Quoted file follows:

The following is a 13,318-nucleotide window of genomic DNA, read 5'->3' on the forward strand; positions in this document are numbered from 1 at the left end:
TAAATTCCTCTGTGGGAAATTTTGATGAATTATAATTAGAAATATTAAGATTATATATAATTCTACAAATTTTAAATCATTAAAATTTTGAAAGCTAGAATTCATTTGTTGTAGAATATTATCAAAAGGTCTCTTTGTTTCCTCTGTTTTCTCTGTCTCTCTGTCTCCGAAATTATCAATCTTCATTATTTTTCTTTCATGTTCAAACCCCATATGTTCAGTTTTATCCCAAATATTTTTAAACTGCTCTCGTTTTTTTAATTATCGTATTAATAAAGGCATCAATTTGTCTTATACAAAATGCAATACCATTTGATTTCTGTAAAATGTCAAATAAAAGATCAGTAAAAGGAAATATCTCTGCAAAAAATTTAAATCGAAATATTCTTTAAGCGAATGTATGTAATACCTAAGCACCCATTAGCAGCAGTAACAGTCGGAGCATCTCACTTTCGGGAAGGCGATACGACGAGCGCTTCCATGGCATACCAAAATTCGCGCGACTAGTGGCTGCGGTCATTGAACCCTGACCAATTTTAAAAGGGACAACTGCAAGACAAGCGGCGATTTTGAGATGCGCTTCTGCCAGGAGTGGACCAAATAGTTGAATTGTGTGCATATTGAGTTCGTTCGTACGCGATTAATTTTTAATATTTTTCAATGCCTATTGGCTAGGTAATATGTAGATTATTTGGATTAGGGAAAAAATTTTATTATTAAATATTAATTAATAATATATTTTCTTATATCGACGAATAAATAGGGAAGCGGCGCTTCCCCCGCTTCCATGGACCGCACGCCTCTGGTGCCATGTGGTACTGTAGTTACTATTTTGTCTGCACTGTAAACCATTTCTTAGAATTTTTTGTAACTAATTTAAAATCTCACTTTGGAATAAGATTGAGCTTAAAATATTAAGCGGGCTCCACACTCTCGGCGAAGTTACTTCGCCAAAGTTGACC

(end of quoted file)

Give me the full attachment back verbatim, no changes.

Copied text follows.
The following is a 13,318-nucleotide window of genomic DNA, read 5'->3' on the forward strand; positions in this document are numbered from 1 at the left end:
TAAATTCCTCTGTGGGAAATTTTGATGAATTATAATTAGAAATATTAAGATTATATATAATTCTACAAATTTTAAATCATTAAAATTTTGAAAGCTAGAATTCATTTGTTGTAGAATATTATCAAAAGGTCTCTTTGTTTCCTCTGTTTTCTCTGTCTCTCTGTCTCCGAAATTATCAATCTTCATTATTTTTCTTTCATGTTCAAACCCCATATGTTCAGTTTTATCCCAAATATTTTTAAACTGCTCTCGTTTTTTTAATTATCGTATTAATAAAGGCATCAATTTGTCTTATACAAAATGCAATACCATTTGATTTCTGTAAAATGTCAAATAAAAGATCAGTAAAAGGAAATATCTCTGCAAAAAATTTAAATCGAAATATTCTTTAAGCGAATGTATGTAATACCTAAGCACCCATTAGCAGCAGTAACAGTCGGAGCATCTCACTTTCGGGAAGGCGATACGACGAGCGCTTCCATGGCATACCAAAATTCGCGCGACTAGTGGCTGCGGTCATTGAACCCTGACCAATTTTAAAAGGGACAACTGCAAGACAAGCGGCGATTTTGAGATGCGCTTCTGCCAGGAGTGGACCAAATAGTTGAATTGTGTGCATATTGAGTTCGTTCGTACGCGATTAATTTTTAATATTTTTCAATGCCTATTGGCTAGGTAATATGTAGATTATTTGGATTAGGGAAAAAATTTTATTATTAAATATTAATTAATAATATATTTTCTTATATCGACGAATAAATAGGGAAGCGGCGCTTCCCCCGCTTCCATGGACCGCACGCCTCTGGTGCCATGTGGTACTGTAGTTACTATTTTGTCTGCACTGTAAACCATTTCTTAGAATTTTTTGTAACTAATTTAAAATCTCACTTTGGAATAAGATTGAGCTTAAAATATTAAGCGGGCTCCACACTCTCGGCGAAGTTACTTCGCCAAAGTTGACC